Another Good Reason to Increase Internal Security

Well, the much anticipated 2010 Verizon Data Breach Investigations Report is out, and once again it is an eye-opener! Let me say what a boon these reports are to the infosec community! Verizon and their team are to be praised and congratulated for all their hard work. These reports really help us keep current so we can protect our information from the right threats in the right ways. I know it’s not a large scale study, but I do feel it gives us good indications of trends and threats in the industry.

This particular threat report mainly gives us the data breach picture for 2009. It was compiled from nearly 900 actual incidents and includes a lot of input from the U. S. Secret Service this year. One of the surprising results of this particular report was the 26% increase in data breaches from insiders. It seems that organized cybercriminals are promising money to insiders with access to administrator level credentials. Unfortunately for these naïve inside individuals, it is proving very easy for the authorities to catch them. Also, it seems, the cybercriminals are usually not even paying them as promised! Despite these facts, it is evidently fairly easy to find plenty of insiders that are willing to sell their credentials. Go figure!

There are several ways to help counter the insider threat. The easiest thing you can do right off the bat is to ensure that those with high level access to the system don’t use the same credentials for their administrator and user accounts. You’d be amazed at what a common practice this is! All cybercriminals have to do is bust a few user level accounts and there is a VERY good chance that they will then be able to gain administrator level access. Administrator level passwords should be long, strong and ONLY used for administration purposes.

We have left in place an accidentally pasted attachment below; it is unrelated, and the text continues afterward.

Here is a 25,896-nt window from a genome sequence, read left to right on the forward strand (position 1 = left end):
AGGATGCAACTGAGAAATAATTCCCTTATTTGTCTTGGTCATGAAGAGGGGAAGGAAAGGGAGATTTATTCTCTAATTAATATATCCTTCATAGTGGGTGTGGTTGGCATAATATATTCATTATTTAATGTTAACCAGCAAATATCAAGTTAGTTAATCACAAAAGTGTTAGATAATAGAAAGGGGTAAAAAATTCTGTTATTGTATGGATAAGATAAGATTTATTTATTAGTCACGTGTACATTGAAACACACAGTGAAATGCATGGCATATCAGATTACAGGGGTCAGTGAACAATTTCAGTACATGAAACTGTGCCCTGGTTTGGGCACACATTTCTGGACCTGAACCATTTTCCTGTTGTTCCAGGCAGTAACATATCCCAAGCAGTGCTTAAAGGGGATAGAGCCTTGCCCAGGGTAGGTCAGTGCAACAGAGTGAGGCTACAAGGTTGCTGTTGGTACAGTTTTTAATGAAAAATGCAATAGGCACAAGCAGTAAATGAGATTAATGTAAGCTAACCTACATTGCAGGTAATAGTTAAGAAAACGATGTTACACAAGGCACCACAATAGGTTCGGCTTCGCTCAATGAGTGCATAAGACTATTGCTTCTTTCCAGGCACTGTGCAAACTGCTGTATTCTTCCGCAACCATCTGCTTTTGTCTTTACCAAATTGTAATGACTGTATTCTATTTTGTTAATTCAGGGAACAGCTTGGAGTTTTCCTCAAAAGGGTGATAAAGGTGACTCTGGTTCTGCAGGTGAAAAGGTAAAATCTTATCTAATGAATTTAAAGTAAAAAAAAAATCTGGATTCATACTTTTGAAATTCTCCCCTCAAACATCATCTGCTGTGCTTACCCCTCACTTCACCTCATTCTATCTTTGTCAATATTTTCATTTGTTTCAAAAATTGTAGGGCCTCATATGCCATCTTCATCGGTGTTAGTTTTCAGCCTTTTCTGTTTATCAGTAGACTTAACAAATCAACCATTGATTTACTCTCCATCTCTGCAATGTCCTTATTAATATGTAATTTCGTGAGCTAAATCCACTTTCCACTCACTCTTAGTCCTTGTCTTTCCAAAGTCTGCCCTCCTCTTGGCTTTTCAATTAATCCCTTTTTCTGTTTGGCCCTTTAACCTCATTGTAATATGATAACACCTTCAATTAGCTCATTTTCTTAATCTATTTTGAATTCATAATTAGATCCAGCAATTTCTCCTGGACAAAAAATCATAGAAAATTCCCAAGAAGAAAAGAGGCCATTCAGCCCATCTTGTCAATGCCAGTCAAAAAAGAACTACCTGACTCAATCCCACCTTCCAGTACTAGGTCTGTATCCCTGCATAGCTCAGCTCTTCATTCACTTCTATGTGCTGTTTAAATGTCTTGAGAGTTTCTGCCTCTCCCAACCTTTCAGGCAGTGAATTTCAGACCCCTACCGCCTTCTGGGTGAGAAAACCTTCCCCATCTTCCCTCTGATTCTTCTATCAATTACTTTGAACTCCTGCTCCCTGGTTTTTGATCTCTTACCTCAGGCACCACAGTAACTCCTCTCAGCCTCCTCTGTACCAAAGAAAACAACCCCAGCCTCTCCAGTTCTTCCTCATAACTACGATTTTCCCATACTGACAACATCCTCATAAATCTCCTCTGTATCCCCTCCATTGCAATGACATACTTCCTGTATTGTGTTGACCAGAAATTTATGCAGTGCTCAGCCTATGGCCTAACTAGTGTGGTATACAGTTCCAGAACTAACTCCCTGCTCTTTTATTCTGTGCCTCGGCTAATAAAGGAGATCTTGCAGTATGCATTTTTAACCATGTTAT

Another very effective method to counter the insider threat is to use true multi-part authentication mechanisms for administrative level access to the system; especially with very effective mechanisms such as tokens. Employing this practice means that cyber criminals not only have to steal credentials, they also have to get their hands on a token. And even if they do, it only gives them a short time to act; admin tokens are usually missed very quickly. There is also the option to employ biometrics. These can be problematic, but are improving all the time. And effective and reliable biometrics are even harder to overcome than token use.

You might say that good passwords, biometrics, and tokens won’t keep actual system and database administrators from selling out to the bad guys, which is true. However, there are other mechanisms available that can prevent lone bad-actors from compromising the system. One effective practice is management monitoring of high level access. If, every day, managers are looking at who accesses what and when, then the difficulty of stealing or corrupting data goes WAY up! Also, there are applications out there that can send out alerts when high level access is underway.

Another method, and a tried and true one, is the use of dual controls. If it takes two individuals to access systems, then cybercriminals have to corrupt two individuals and it becomes even easier for the authorities to figure out who the rats are. I don’t recommend this control except for very high value assets. The downside is that it’s a hassle to implement. There ALWAYS has to be at least two individuals available at all times or access becomes impossible. There are vacations, lunches and breaks to consider, and what happens in true emergencies such as floods, snow storms and the like? But this is a control that has been in use since long before computer systems were in place and it has proven to be very reliable.

These certainly aren’t all of the controls available to help counter the inside threat. I’m sure that you can come up with some others if you give it a little thought. But used individually, or even better, in combinations, should go a long way in protecting your data from the bad guys within!

“Scattersensing” on the Cheap for Insider Threats